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Will digital disruption lead to the death of retail banking?

12th Jul 2015
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Bye Bye Banks?, a new book from Adaptive Lab’s James Haycock and former Daily Telegraph technology editor, Shane Richmond, says the financial sector is on the cusp of a revolution driven by digital disruption, and that traditional retail banks may struggle to survive unless they consider launching “standalone beta banks”.

Haycock and Richmond’s assessment of the sector is the result of extensive qualitative and quantitative research from 110 senior managers, directors, C-Level executives, CEOs and presidents within the retail banking sector.

They cite a combination of factors that could soon lead to the death of traditional retail banking, including the burden of legacy technology traditional banks are struggling under, the challenges thrown up by upcoming ‘challenger banks’ and the rapid change in customer preferences that has seen mobile banking become a key player as part of the digital disruption.

New players such as Metro Bank have received huge traction in retail banking through disruption and a focus on technology and customer experience as a driver.

And there are said to be as many as 25 other challenger banks in the UK awaiting regulatory approval from the Financial Conduct Authority that are set to add to the competition incumbents in the sector are facing.  

The upshot, according to Haycock and Richmond, is that incumbents will start to consider launching “beta” banks in retaliation, in order to benefit from the lean start-up opportunities involved.

“There is an increasing amount of conversation about the arrival of tech startups competing with the traditional retail banking business model which will clearly have the same impact of shortening corporate lifespan,” says James Haycock, managing director, Adaptive Lab.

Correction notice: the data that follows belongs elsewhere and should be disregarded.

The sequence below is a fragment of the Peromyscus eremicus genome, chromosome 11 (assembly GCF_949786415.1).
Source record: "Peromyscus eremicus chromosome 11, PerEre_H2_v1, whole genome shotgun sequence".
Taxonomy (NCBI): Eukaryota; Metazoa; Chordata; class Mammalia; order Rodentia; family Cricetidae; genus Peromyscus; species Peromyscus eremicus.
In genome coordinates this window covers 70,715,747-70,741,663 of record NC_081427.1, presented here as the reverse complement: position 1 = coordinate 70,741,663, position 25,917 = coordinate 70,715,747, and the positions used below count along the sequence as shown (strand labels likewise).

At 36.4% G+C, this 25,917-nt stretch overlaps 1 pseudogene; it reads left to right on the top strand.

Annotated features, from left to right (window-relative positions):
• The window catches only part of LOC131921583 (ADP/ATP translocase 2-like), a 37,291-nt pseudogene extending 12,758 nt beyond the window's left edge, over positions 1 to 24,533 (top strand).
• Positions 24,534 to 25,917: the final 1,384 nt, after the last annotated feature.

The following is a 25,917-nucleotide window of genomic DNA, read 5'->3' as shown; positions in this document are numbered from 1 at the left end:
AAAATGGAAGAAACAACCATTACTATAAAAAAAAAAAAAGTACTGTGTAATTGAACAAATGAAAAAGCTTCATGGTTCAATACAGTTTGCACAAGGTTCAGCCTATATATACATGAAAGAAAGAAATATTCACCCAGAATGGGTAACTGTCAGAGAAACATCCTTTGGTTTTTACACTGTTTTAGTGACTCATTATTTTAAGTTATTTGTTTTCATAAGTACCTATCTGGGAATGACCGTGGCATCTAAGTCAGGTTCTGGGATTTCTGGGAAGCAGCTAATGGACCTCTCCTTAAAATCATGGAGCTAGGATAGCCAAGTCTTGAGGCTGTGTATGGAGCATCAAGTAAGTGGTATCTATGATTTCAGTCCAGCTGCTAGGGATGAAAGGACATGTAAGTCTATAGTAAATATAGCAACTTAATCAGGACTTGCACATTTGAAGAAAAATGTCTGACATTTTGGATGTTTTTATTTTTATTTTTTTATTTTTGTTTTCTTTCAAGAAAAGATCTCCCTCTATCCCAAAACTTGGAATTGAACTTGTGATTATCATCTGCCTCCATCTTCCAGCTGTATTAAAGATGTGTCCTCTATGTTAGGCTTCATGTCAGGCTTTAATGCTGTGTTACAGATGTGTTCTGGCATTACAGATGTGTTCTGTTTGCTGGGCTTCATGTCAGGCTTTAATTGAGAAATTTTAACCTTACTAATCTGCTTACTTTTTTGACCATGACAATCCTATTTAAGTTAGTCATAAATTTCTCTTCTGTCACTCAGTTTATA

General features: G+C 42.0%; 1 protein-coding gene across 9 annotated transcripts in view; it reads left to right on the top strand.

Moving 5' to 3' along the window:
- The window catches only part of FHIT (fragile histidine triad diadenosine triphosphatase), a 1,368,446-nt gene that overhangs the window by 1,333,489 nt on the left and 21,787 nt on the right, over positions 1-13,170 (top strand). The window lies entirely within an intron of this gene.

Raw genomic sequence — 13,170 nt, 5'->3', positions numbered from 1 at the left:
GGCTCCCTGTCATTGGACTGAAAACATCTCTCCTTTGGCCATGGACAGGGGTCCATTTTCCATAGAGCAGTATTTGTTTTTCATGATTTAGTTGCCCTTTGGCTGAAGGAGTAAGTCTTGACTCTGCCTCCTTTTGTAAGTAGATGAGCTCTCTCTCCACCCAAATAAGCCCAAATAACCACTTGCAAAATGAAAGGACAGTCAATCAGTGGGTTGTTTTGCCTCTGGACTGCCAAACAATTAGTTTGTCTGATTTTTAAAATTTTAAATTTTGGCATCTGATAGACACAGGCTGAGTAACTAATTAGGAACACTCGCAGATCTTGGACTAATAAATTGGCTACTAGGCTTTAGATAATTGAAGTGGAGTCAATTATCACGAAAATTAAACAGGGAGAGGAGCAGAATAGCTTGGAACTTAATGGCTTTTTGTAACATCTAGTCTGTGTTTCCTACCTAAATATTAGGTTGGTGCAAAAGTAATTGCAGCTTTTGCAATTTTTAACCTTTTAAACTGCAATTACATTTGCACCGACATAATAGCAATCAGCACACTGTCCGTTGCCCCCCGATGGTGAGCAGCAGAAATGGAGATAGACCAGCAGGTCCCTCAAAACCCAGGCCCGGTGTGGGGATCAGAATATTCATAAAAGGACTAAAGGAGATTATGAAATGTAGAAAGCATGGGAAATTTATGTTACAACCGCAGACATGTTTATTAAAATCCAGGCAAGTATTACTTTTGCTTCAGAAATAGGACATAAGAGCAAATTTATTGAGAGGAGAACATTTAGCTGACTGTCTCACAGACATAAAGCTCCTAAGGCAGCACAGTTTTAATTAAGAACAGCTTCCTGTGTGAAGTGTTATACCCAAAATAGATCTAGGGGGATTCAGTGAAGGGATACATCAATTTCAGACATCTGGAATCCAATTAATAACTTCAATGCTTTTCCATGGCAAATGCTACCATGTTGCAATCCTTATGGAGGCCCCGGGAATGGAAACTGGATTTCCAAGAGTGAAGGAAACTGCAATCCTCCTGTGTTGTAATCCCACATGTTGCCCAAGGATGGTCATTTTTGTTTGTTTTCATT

“If you step back from all this chatter there is a three stage scenario that looks likely to play out. Firstly the incumbents will get displaced by a better customer experience and price, second that their revenues will be diminished in a market of higher switching frequency, before finally their core competency is challenged - in this case the arrival of the blockchain will disintermediate the banks completely.”

Additional key findings from the book’s research include that customers seemingly no longer trust traditional banks, and that the inability to react to changing consumer needs is set to be a critical factor in whether customers switch to new challenger banks in the near future.

Retail banks are acutely aware of this fact, however, and many of the UK’s big banks are in the process of multi-billion pound digital transformation programmes, with mobile banking regularly broadcast as being central to their evolution.

Join MyCustomer for a dinner debate at 1 Lombard Street, London on 17th November and a breakfast briefing at the Gherkin on the 19th November, and discuss the challenges of digital disruption in the banking sector with key industry experts and fellow professionals. 
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